Altering the Inappropriate Comments of a Student with Multiple Disabilities
Schoen, Sharon Faith, Thomas, Rachel, Journal of Instructional Psychology
This article offers an example of how teachers may successfully use a process for addressing problem behaviors in the classroom. The process includes (1) framing critical questions, (2) collecting relevant data, (3) taking well-researched actions, and (4) reflecting on the impact of these actions. Guided by these steps, the inappropriate comments of a 16-year-old male student were expediently reduced through intervention strategies drawn from various theoretical approaches.
The dynamic nature of the classroom and the multiplicity of needs of the learners demand flexible pedagogical practice. In order to understand and improve the quality of interactions and instruction in classroom situations, teachers may benefit from a systematic way to address the needs and plan their actions (Johnson, 2003; Stringer, 2004). By entering a cyclical process of framing critical questions, collecting relevant data, taking well-researched actions, and reflecting on the impact of these actions, a deliberate and organized approach to classroom challenges will be embraced.
The challenge in this case is Michael, a 16-year-old male student who experiences multiple disabilities, including cerebral palsy, mental retardation, attention deficit/hyperactivity disorder, vision problems, and behavioral difficulties. For the latter, a package of interventions was designed to address Michael's inappropriate comments. Strategies were carefully selected from four theory families: social learning, humanistic, cognitive, and behavioral approaches. Over the course of 14 days, unwanted verbalizations decreased significantly. The infusion of a myriad of individualized interventions holds the potential for producing expedient and desired outcomes.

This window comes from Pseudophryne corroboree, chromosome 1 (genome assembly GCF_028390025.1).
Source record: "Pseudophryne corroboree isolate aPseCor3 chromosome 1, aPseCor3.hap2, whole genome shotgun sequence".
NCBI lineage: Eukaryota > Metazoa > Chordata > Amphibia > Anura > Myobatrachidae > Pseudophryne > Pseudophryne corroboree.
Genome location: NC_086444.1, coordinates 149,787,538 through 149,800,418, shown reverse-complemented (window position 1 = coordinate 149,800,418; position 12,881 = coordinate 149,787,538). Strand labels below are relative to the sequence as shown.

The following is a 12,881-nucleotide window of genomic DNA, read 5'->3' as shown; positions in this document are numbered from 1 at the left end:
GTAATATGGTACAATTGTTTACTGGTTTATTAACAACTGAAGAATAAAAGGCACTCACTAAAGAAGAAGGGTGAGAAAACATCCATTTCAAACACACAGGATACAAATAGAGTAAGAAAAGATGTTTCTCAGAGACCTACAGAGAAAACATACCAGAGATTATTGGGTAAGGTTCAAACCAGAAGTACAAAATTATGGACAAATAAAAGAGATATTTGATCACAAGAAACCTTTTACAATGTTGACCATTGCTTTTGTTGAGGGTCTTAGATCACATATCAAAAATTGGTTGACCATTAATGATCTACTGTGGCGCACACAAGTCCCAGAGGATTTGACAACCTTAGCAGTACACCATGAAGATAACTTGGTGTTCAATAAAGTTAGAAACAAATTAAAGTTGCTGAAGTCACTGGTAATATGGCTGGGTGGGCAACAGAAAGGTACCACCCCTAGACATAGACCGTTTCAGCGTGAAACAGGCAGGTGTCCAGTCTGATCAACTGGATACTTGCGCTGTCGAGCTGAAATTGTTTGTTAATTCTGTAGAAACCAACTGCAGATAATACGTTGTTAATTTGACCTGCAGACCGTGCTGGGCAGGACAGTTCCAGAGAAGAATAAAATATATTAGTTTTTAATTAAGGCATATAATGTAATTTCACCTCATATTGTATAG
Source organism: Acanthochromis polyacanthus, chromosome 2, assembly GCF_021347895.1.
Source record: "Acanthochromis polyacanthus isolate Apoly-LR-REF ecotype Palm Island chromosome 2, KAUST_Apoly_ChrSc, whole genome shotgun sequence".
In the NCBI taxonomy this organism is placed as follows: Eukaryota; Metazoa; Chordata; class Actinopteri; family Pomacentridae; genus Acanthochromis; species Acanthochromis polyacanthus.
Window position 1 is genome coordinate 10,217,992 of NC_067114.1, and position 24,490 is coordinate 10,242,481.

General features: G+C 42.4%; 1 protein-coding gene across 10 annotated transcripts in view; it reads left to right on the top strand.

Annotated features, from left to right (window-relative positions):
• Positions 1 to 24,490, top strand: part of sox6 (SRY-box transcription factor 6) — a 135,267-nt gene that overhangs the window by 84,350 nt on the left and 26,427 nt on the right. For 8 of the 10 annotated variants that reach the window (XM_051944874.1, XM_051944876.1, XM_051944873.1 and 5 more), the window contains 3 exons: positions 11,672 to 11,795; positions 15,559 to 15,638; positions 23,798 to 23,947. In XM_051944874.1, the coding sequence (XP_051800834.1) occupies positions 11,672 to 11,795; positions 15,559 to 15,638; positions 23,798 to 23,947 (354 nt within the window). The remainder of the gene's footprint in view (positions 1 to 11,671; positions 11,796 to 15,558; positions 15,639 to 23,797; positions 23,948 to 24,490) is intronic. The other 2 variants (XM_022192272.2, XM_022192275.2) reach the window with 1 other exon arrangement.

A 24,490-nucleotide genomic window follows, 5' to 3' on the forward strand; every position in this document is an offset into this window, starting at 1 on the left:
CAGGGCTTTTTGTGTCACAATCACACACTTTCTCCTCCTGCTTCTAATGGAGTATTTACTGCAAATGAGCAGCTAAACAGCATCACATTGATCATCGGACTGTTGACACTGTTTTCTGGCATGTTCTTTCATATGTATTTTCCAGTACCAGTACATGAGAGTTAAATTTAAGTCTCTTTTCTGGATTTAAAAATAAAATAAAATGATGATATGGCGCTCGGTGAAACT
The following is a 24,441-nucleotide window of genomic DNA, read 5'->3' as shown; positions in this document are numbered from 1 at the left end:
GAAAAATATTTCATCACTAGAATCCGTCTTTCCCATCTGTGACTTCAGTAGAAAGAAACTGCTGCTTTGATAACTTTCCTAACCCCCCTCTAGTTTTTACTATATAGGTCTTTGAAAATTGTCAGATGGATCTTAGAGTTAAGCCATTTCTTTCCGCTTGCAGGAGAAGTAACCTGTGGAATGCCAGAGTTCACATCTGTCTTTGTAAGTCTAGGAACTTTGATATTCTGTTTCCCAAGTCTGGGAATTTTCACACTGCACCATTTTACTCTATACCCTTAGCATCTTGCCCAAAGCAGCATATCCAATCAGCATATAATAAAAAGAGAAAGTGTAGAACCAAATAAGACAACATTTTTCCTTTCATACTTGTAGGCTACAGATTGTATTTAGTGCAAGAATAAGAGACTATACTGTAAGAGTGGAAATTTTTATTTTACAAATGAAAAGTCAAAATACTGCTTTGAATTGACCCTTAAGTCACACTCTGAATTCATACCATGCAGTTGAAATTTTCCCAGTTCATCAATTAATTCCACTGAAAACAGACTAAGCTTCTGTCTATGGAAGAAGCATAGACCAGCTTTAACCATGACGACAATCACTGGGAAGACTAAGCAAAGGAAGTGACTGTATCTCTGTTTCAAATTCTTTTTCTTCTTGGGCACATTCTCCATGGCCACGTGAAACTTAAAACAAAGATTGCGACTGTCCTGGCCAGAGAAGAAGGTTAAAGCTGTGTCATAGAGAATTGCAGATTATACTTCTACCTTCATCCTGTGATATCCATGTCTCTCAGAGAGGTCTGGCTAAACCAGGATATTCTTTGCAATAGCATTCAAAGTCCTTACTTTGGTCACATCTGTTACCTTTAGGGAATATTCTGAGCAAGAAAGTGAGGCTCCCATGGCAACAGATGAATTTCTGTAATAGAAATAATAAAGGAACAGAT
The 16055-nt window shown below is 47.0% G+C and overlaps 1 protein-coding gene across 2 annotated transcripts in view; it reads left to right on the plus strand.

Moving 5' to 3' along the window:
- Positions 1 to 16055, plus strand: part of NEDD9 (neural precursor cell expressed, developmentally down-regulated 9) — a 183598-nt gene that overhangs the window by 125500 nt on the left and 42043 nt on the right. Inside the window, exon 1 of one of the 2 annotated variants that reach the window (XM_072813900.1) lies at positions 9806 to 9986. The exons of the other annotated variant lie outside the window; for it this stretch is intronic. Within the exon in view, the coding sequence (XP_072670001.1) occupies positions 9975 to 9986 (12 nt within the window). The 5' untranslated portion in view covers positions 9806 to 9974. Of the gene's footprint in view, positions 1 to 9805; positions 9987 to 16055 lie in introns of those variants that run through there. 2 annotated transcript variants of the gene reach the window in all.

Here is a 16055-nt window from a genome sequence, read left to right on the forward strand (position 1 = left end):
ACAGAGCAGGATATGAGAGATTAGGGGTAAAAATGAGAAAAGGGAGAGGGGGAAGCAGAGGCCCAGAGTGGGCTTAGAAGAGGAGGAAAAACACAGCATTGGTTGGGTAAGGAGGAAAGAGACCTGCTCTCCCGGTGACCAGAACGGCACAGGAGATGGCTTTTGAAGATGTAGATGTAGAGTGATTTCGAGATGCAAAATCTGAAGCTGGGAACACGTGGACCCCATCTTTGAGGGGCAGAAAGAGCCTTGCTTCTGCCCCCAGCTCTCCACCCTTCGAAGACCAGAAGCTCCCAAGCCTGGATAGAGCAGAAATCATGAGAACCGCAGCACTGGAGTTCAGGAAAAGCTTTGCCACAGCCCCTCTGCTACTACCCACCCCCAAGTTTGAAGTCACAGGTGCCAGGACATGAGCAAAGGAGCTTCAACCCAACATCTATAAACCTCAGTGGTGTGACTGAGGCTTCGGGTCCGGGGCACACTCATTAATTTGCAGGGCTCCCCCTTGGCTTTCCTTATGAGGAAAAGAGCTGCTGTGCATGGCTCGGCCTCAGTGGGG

Planning the Process: Facing the Challenge
Inappropriate social behaviors will likely preclude acceptance and integration in natural settings. The challenging behaviors in this case involved sexist and ageist comments that offended others at the school site. Actions were taken to interrupt this pattern of behavior and improve the student's social interactions for functioning in current and future environments.
Phase 1: Framing Critical Questions
Michael is a 16-year-old student participating in a segregated special education program for vocational skill training in a public, urban school. Considering his age, primary focus was placed on job skills that would equip him for competitive employment in society. Inherent in this goal is the development of appropriate social interactions. To avoid bringing negative attention to himself through the verbal derisions leveled at women and elderly individuals, research questions readily emerged. How can suitable interactions be promoted? Can Michael learn to regulate his own behavior? Will Michael be able to differentiate between socially appropriate and inappropriate behaviors?
Phase 2: Collecting Relevant Data
Insightful sources of information included interviews with the classroom teacher and occupational therapist, observations of Michael, and a review of the related literature.
Interviews and observations. The classroom teacher identified the target behavior as an interference to successful attainment of the student's Individualized Education Plan (I.E.P.) goal focusing on vocational skill development. This kind of social validation of need justifies the efforts expended in planning and implementing an intervention package (i.e., four strategies representing four theoretical approaches). In addition, input from the occupational therapist further substantiated the pattern of inappropriate comments in the context of therapy sessions. A reportedly effective strategy employed by the occupational therapist was ignoring. When applied in the classroom and vocational settings, however, data gathered during continuous observation (i.e., Antecedent-Behavior-Consequence recording) demonstrated the ineffectiveness of this strategy in these more social contexts. …